Science ‘Skeptics’ are Really Just a HATE Group Using Internet Anonymity to Trash Natural Health Community… FBI Called on to Investigate
In the ashes of the Civil War, notes the Bolen Report in a recent blog post, an original American hate group, the Ku Klux Klan, was founded.
Shrouded in secrecy, its members targeted blacks but also Jews, European immigrants, Roman Catholics – anyone whom they hated and wanted to disenfranchise. Its members were anonymous underneath white sheets that were carefully hidden in their homes and gathering places, so that members could remain “upstanding citizens” in the light of day.
Today’s modern Klan is a group calling itself “skeptics” – that is, a largely anonymous collection of pseudo-professionals and intellectuals who seek to disenfranchise those they hate. As the Bolen Report notes further:
But this time there are no white-sheets-with-eyeholes. This time it is Internet-Anonymity. The control of Wikipedia health care articles is a prime example. The manipulation of Google’s search engines is another. The “skeptics” have training camps.
Then along came Mike Adams, the skeptic slayer. In recent weeks, Adams and other writers at Natural News have exposed a skeptic Grand Dragon – Dr. David Gorski, a.k.a. Orac – who has declared himself infallible in his incessant criticism of alternative medicine.
As Bolen notes, in his writings and Internet ramblies, “[Gorski] ranges from sniveling, to whimpering, to raging, about people, issues, and subjects in health care he clearly knows nothing about. He goes on and on. Where 100 words would do, Gorski uses 23,421. His personal insecurities are attached to every phrase.”
Bolen further exposes “Orac” and a familiar tactic used by the “skeptics:”
“Right after Gorski writes on his blog Respectful Insolence, the ‘commenters’ begin to appear – within seconds. The first thing you notice is their anonymity. The second is the sheer nastiness of their offerings. The third is that most comments look to be in EXACTLY the same writing style as Gorski himself, which makes me wonder how many internet IDs Gorski actually uses.”
Who, but the sickest sycophant, posts a critical article, then changes to 10 to 15 different people to post adoring, agreeable comments about his own article?
“Trusted sources confirmed Gorski has administrative privileges on Wikipedia where he writes and edits content under the username ‘MastCell.’ Under these administrative controls, Gorski and his team of skeptics are thought to have penned a defamatory review of Andrew Wakefield’s documentary VAXXED, a film instrumental in widening the discussion on vaccine safety.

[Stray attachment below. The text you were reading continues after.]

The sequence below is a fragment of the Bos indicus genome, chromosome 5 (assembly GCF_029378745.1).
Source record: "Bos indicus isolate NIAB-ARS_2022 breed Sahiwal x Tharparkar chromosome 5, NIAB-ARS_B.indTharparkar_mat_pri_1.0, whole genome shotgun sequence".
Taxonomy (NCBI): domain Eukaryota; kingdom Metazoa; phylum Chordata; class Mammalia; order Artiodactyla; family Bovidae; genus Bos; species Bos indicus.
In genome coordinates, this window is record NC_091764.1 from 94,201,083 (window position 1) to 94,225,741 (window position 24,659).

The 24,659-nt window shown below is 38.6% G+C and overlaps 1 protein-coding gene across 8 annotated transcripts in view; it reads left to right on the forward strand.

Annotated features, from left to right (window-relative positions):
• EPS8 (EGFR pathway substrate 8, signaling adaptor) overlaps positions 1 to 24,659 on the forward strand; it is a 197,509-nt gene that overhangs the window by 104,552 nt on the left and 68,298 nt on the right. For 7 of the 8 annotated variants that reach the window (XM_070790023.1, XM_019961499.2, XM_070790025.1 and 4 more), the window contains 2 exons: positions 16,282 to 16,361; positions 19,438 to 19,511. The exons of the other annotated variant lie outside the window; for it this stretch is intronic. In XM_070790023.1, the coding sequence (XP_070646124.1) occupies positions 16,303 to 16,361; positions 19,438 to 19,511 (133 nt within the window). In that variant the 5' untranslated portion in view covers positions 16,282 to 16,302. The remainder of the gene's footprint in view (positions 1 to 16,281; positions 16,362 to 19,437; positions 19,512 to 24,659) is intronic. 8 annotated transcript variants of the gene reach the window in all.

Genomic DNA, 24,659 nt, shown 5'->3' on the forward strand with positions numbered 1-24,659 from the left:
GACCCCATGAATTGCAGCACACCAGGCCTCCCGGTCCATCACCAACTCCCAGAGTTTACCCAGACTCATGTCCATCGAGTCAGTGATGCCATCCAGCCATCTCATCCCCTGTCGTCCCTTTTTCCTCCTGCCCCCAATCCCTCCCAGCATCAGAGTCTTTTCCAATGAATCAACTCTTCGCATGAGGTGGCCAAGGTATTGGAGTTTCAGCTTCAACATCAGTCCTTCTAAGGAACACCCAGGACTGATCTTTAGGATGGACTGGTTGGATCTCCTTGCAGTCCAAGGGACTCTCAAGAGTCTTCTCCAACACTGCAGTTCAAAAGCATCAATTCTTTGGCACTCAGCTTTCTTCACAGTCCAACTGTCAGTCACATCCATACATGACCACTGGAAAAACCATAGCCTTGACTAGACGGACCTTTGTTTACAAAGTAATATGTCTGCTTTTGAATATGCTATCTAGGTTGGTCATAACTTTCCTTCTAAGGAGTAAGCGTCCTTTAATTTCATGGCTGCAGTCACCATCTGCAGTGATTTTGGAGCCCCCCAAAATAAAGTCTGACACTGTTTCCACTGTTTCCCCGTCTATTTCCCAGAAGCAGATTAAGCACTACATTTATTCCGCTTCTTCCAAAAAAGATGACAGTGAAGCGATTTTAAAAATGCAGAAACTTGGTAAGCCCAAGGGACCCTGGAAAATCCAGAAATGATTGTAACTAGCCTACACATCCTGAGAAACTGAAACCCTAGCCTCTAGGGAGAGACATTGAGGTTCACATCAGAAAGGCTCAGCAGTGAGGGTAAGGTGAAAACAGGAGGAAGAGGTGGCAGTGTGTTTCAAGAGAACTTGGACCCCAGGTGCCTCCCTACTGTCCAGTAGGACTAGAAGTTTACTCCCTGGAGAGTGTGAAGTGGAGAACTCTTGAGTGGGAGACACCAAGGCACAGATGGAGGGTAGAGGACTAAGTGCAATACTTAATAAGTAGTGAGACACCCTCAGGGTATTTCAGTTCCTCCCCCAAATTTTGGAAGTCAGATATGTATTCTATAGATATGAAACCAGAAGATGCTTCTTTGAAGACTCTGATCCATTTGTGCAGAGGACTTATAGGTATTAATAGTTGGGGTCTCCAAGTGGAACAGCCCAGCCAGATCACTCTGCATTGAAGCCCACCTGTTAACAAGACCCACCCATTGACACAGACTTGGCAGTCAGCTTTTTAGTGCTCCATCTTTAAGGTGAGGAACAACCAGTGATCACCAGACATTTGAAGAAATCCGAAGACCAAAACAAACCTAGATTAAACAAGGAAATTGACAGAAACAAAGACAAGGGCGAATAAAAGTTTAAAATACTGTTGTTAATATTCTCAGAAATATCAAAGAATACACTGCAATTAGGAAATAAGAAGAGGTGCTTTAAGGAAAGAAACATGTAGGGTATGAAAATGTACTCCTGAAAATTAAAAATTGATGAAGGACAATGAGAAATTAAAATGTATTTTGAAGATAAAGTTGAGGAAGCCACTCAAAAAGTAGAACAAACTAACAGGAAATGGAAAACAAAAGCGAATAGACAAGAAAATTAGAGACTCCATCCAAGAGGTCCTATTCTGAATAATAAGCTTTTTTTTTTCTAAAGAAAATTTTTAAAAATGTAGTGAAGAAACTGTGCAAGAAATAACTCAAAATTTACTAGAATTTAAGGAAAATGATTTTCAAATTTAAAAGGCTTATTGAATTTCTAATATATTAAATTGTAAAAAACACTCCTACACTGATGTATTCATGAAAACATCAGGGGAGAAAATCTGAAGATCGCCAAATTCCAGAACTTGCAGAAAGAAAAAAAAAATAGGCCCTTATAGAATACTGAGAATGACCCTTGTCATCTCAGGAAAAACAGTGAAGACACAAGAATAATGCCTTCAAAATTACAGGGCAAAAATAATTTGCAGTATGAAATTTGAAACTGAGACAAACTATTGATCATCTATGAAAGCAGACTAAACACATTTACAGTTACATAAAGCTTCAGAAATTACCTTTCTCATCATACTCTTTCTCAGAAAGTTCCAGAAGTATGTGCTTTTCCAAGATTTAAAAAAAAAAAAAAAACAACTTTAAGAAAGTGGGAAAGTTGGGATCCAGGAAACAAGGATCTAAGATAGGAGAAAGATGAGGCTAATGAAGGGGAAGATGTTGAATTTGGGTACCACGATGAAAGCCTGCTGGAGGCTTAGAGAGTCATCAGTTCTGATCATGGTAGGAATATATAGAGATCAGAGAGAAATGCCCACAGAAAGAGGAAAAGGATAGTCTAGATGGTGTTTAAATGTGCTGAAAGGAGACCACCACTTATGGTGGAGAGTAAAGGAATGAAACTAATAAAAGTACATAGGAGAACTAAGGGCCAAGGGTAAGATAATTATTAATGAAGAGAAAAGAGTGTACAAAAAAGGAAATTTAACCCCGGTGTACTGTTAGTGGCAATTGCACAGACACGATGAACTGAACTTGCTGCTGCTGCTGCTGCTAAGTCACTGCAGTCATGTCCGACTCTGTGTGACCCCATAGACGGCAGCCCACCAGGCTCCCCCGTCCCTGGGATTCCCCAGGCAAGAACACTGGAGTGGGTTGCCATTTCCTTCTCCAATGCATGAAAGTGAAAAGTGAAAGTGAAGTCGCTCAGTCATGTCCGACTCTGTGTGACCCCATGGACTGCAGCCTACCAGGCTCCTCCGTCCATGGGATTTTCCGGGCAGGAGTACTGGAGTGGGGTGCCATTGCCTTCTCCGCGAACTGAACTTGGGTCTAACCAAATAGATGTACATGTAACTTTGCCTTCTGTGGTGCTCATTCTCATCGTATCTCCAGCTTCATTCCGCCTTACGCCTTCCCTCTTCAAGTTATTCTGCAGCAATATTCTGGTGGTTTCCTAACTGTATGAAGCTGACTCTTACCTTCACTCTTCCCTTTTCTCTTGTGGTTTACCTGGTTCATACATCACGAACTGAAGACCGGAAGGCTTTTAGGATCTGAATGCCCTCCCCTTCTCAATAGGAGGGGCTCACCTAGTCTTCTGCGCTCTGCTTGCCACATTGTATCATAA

“Skeptical activists have taken it upon themselves to debunk and control information via Wikipedia on a variety of topics including vaccine safety, alternative medicine, natural health, homeopathy, cancer treatments, the paranormal, astrology and psychic mediums.
“In other words, if a topic does not fit inside mainstream science’s limited paradigm, skeptical activists will go to great lengths to discredit and stifle discussions on topics they consider ‘quackery.'”
The end goal is to ensure that anyone who dares to offer alternatives to “accepted” science, corporate healthcare and Big Pharma, must be discredited, destroyed and made to appear less than credible. To them, real science that doesn’t comport with the views of their corporate masters, is “pseudoscience,” and thus, not to be believed.
There are other players associated with Gorski as well.
“At the center of it all is seasoned Wikipedia editor Susan Gerbic, who just so happens to be a close friend of Gorski. Gerbic, we’ve learned, has played a critical role in the infiltration of Wikipedia,” Julie Wilson reported for Natural News. “Though she has absolutely no qualifications to do so (her educational background includes a B.A. degree in social history), Gerbic has grown obsessed with ‘debunking’ pseudoscience. …
“Rupert Sheldrake, a biochemist and plant physiologist trained at Cambridge University accuses Gerbic of propagating ‘scientific materialism.'”
As Sheldrake himself noted in his blog, “The Guerrilla Skeptics have carried the crusading zeal of organized skepticism into the realm of Wikipedia, and use it as a soapbox to propagate their beliefs.”